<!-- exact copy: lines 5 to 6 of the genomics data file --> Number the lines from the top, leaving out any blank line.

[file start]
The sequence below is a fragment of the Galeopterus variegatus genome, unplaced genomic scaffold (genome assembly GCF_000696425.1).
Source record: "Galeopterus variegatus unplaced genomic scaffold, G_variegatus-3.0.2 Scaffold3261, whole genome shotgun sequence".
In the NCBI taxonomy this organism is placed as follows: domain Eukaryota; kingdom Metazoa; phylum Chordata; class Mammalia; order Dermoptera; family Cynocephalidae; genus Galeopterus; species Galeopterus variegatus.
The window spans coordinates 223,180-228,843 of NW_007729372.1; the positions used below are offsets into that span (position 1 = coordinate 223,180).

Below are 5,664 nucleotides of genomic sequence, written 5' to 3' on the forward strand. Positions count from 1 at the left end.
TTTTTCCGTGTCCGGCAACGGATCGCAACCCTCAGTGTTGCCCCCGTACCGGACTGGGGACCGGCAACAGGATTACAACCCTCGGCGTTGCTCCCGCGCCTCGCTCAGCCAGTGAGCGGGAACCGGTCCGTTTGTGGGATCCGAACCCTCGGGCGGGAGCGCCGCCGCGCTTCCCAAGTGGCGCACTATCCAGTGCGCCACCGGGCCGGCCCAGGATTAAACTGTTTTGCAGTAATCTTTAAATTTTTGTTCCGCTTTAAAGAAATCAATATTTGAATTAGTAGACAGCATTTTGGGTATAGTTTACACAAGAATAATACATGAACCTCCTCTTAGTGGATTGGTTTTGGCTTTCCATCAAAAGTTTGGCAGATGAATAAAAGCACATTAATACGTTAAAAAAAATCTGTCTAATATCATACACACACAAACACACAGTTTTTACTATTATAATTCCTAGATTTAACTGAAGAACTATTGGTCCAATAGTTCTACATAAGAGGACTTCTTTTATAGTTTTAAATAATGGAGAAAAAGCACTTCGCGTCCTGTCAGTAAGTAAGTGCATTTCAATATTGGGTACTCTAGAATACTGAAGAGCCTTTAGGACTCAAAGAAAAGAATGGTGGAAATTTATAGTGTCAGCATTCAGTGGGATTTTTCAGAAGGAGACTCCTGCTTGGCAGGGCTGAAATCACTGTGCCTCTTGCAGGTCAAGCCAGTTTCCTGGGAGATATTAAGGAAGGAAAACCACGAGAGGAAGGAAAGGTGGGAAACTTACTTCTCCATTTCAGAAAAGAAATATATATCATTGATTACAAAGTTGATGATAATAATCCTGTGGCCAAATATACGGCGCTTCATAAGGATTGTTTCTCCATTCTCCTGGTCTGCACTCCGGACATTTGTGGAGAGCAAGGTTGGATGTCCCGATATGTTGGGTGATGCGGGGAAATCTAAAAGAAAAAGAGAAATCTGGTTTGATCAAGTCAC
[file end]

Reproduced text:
Below are 5,664 nucleotides of genomic sequence, written 5' to 3' on the forward strand. Positions count from 1 at the left end.
TTTTTCCGTGTCCGGCAACGGATCGCAACCCTCAGTGTTGCCCCCGTACCGGACTGGGGACCGGCAACAGGATTACAACCCTCGGCGTTGCTCCCGCGCCTCGCTCAGCCAGTGAGCGGGAACCGGTCCGTTTGTGGGATCCGAACCCTCGGGCGGGAGCGCCGCCGCGCTTCCCAAGTGGCGCACTATCCAGTGCGCCACCGGGCCGGCCCAGGATTAAACTGTTTTGCAGTAATCTTTAAATTTTTGTTCCGCTTTAAAGAAATCAATATTTGAATTAGTAGACAGCATTTTGGGTATAGTTTACACAAGAATAATACATGAACCTCCTCTTAGTGGATTGGTTTTGGCTTTCCATCAAAAGTTTGGCAGATGAATAAAAGCACATTAATACGTTAAAAAAAATCTGTCTAATATCATACACACACAAACACACAGTTTTTACTATTATAATTCCTAGATTTAACTGAAGAACTATTGGTCCAATAGTTCTACATAAGAGGACTTCTTTTATAGTTTTAAATAATGGAGAAAAAGCACTTCGCGTCCTGTCAGTAAGTAAGTGCATTTCAATATTGGGTACTCTAGAATACTGAAGAGCCTTTAGGACTCAAAGAAAAGAATGGTGGAAATTTATAGTGTCAGCATTCAGTGGGATTTTTCAGAAGGAGACTCCTGCTTGGCAGGGCTGAAATCACTGTGCCTCTTGCAGGTCAAGCCAGTTTCCTGGGAGATATTAAGGAAGGAAAACCACGAGAGGAAGGAAAGGTGGGAAACTTACTTCTCCATTTCAGAAAAGAAATATATATCATTGATTACAAAGTTGATGATAATAATCCTGTGGCCAAATATACGGCGCTTCATAAGGATTGTTTCTCCATTCTCCTGGTCTGCACTCCGGACATTTGTGGAGAGCAAGGTTGGATGTCCCGATATGTTGGGTGATGCGGGGAAATCTAAAAGAAAAAGAGAAATCTGGTTTGATCAAGTCAC